The moderate Baroque had its champion in Gian Battista Marino, the greatest poet of the seventeenth century and one of the greatest Italian poets of all time. Born in Naples in 1569 into a lawyer's family, he led an adventurous life pucturated with violent quarrels and spells of imprisonment. He appeared relatively late in the literary limelight. After an early fame which he won with a canzone about kisses, he published his rime(1602) in two parts and republished them later under the new title of La lira(1614), containing a third section. The Adone is Marino's most famous work. Initially conceived as a poem of twenty cantos comprising morn than 8,000 ottave. It is thus the longest Italian poem, but also the poorest in narrative elements; and the main story, coming from a classical source, is well known and is repeated twice in the poem. The Adone is rich in colourful digressions and narrative episodes, sections dedicated to science and politics, and endless descriptions of colours, gems, sounds and flowers. La galleria(1620) is a vast collection of ecphrases, that is descriptions of works of art: Marino was a great connoisseur of art, and in La galleria, the first modern work of its kind, he is engaged not only in judging art but in translating into words the lines, colours and volumes of the works described.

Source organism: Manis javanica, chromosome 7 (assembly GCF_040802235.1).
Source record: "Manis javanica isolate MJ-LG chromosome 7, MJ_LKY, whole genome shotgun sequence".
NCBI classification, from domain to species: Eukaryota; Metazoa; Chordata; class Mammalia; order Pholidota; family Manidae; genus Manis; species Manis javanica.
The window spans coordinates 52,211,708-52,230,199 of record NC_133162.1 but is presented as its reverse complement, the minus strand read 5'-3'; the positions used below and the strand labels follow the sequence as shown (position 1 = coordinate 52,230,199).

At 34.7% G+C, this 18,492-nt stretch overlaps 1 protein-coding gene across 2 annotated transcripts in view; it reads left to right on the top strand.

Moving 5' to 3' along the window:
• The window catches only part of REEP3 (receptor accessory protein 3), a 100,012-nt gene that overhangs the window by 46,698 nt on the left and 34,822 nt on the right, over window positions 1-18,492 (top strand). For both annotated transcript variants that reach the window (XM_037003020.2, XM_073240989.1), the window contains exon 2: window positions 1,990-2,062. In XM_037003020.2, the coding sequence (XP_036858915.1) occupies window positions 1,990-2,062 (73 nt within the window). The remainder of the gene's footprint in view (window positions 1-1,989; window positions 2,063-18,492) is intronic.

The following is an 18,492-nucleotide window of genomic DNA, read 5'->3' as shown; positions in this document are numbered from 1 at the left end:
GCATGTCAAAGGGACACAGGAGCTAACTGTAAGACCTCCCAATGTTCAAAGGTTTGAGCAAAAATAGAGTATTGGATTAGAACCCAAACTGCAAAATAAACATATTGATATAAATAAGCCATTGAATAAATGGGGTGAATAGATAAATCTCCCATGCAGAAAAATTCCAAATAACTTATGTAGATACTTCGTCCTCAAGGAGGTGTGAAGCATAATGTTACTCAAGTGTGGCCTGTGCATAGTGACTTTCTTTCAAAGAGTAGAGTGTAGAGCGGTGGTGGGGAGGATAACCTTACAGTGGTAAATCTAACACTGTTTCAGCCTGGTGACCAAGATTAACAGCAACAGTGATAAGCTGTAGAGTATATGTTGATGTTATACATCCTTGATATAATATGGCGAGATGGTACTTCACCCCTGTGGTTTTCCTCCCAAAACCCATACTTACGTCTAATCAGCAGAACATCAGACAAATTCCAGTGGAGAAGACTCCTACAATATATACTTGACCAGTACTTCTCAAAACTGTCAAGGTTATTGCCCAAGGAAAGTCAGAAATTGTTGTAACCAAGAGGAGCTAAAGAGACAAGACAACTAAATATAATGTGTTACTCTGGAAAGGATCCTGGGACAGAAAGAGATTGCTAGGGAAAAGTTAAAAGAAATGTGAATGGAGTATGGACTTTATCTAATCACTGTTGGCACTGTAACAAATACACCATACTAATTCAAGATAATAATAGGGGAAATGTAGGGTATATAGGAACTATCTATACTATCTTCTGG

Marino's influence was great, but we now know not as much as it was assumed to have been in the past, when 'Marinism' and 'Baroque' or secentismo, all meaning bad taste, were synonymous. In any case, there was never a manifesto or a worked a considerable degree of autonomy.